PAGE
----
Sunday, 2 July 2017

More quotations from Lord Salisbury

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The commonest error in politics is sticking to the carcass of dead policies.

Letter to Lord Lytton (25 May 1877), quoted in Cecil, The Life of Robert, Marquis of Salisbury. Volume II, p. 145

...the splitting up of mankind into a multitude of infinitesimal governments, in accordance with their actual differences of dialect or their presumed differences of race, would be to undo the work of civilisation and renounce all the benefits which the slow and painful process of consolidation has procured for mankind...It is the agglomeration and not the comminution of states to which civilisation is constantly tending; it is the fusion and not the isolation of races by which the physical and moral excellence of the species is advanced. There are races, as there are trees, which cannot stand erect by themselves, and which, if their growth is not hindered by artificial constraints, are all the healthier for twining round some robuster stem.

Bentley's Quarterly Review, 1, (1859), p. 22

Wherever democracy has prevailed, the power of the State has been used in some form or other to plunder the well-to-do classes for the benefit of the poor.

Quarterly Review, 110, 1861, p. 281

...the gentleness, the concessions, the morbid tenderness of Louis XVI had only tended to precipitate his own and his people's doom, and aggravate the ferocity of those he tried by kindness to disarm.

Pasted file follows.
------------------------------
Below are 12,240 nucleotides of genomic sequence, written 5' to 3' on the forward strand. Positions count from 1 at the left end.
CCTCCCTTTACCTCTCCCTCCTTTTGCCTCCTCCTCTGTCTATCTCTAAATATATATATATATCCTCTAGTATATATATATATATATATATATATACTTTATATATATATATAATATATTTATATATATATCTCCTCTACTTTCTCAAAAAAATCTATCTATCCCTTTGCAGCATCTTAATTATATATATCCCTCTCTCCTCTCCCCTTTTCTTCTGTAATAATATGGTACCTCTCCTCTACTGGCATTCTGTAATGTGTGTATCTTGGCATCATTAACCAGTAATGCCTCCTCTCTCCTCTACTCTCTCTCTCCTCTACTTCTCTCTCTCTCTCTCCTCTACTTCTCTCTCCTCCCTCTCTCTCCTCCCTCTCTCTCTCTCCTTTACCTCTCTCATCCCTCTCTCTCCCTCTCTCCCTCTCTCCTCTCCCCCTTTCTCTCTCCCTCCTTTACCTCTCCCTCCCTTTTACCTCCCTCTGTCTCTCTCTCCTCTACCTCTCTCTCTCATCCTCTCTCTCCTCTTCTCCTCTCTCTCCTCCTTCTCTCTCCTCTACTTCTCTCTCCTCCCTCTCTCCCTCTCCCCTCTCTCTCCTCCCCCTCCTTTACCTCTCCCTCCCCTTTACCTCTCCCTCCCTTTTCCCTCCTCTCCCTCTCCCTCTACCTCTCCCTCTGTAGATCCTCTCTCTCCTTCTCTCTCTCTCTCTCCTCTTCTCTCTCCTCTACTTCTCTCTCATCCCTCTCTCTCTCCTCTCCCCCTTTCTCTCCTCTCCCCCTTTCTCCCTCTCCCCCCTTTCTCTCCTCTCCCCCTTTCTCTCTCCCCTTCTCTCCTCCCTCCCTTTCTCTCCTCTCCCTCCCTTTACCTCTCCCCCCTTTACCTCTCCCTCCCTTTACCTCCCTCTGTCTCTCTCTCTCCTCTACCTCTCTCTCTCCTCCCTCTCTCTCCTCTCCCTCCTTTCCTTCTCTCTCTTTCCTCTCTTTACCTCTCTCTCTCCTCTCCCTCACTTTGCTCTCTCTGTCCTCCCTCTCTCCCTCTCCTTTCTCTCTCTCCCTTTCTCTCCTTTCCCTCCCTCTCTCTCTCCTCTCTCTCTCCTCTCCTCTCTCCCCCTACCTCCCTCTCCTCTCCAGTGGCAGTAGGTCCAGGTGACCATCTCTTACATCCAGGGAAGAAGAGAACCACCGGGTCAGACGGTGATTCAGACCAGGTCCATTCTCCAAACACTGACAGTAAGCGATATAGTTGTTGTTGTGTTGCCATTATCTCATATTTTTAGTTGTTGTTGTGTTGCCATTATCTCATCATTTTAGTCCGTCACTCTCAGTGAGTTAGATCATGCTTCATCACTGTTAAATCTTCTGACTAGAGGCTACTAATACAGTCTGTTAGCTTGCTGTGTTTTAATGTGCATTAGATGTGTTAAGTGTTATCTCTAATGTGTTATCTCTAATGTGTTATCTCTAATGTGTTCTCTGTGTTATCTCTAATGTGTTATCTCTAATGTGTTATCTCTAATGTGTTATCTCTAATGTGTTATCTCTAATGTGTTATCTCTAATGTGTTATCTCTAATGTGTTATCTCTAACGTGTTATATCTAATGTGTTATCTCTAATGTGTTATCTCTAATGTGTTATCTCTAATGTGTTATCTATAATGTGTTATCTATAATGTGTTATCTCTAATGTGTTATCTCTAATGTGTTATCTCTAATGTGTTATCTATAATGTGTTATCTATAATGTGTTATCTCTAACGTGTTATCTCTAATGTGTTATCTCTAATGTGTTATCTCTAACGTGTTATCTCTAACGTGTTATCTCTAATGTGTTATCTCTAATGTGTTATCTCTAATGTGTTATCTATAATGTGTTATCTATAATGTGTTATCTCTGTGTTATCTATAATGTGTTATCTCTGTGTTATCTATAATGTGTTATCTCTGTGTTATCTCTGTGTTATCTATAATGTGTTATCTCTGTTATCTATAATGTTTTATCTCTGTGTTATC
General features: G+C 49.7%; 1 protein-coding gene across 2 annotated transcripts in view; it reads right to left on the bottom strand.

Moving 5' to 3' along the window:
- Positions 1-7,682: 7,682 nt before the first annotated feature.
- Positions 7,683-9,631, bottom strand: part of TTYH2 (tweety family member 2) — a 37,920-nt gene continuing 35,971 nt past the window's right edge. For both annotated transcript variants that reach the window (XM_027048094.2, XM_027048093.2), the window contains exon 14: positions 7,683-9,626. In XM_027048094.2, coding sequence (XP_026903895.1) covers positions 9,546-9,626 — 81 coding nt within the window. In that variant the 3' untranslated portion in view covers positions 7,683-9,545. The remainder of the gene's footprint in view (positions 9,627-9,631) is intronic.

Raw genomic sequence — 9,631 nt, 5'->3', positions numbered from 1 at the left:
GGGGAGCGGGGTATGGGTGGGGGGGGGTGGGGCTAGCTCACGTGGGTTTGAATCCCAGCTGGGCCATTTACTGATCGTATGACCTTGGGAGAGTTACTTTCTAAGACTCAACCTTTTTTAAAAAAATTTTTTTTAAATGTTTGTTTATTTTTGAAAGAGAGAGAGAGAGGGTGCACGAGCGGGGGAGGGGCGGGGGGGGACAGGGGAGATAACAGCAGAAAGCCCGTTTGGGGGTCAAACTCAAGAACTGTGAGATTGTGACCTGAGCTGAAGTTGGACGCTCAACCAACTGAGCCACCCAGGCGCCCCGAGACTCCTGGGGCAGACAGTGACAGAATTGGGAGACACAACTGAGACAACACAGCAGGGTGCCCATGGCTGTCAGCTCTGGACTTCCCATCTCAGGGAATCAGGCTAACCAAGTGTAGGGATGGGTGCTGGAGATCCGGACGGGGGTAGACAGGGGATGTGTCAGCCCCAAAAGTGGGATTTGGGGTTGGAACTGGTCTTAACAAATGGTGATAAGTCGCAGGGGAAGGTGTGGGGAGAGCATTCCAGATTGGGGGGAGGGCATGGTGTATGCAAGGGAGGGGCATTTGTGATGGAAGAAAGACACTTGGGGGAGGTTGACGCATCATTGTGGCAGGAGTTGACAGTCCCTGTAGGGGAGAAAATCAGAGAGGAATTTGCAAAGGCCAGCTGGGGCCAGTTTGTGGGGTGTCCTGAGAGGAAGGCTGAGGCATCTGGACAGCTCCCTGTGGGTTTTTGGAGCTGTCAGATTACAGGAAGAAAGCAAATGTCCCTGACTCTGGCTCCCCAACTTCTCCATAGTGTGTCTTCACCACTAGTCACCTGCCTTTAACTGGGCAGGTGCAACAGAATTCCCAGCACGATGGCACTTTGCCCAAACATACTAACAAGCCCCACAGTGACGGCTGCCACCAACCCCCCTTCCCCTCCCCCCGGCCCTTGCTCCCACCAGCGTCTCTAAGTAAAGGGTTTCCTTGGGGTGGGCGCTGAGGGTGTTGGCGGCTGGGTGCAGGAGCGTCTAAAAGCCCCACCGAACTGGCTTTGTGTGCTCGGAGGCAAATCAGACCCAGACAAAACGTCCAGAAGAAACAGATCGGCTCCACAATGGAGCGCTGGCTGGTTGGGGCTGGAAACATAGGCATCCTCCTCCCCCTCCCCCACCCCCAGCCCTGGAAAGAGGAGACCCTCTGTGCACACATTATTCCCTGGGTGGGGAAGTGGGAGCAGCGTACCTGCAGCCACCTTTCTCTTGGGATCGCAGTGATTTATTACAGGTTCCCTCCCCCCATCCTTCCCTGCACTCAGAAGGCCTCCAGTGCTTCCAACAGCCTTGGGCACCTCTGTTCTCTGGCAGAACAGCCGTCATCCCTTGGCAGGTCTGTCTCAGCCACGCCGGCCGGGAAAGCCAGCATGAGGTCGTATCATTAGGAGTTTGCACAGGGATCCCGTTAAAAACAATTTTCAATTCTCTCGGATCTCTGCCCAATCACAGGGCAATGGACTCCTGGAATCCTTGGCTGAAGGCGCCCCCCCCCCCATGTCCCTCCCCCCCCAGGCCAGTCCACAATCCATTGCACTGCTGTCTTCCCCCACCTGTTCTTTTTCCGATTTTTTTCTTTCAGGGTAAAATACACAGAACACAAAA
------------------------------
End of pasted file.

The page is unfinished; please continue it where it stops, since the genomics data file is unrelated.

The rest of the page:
The perils of change are so great the promise of the most hopeful theories is so often deceptive, that it is frequently the wiser part to uphold the existing state of things, if it can be done, even though, in point of argument, it should be utterly indefensible...Resistance is folly or heroism—a virtue or a vice—in most cases, according to the probabilities there are of its being successful.

A Government which is strong enough to hold its own will generally command an acquiescence which with all but very speculative minds, is the equivalent of contentment.

Quarterly Review, 117, 1865

Conflict in free states is the law of life.

Quarterly Review, 118, 1865, p. 198

The two parties represent two opposite moods of the English mind, which may be trusted, unless past experience is wholly useless, to succeed each other from time to time. Neither of them, neither the love of organic changes nor the dislike of it, can be described as normal to a nation. In every nation, they have succeeded each other at varying intervals during the whole of the period which separates its birth from its decay. Each finds in the circumstances and constitution of individuals a regular support which never deserts it. Among men, the old, the phlegmatic, the sober-minded, among classes, those who have more to lose than to gain by change, furnish the natural Conservatives. The young, the envious, the restless, the dreaming, those whose condition cannot easily be made worse, will be rerum novarum cupidi. But the two camps together will not nearly include the nation: for the vast mass of every nation is unpolitical.

Quarterly Review, 133, 1872, pp. 583-584

English policy is to float lazily downstream, occasionally putting out a diplomatic boat-hook to avoid collisions.

Letter to Lord Lytton (9 March 1877), quoted in Cecil, The Life of Robert, Marquis of Salisbury. Volume II, p. 130

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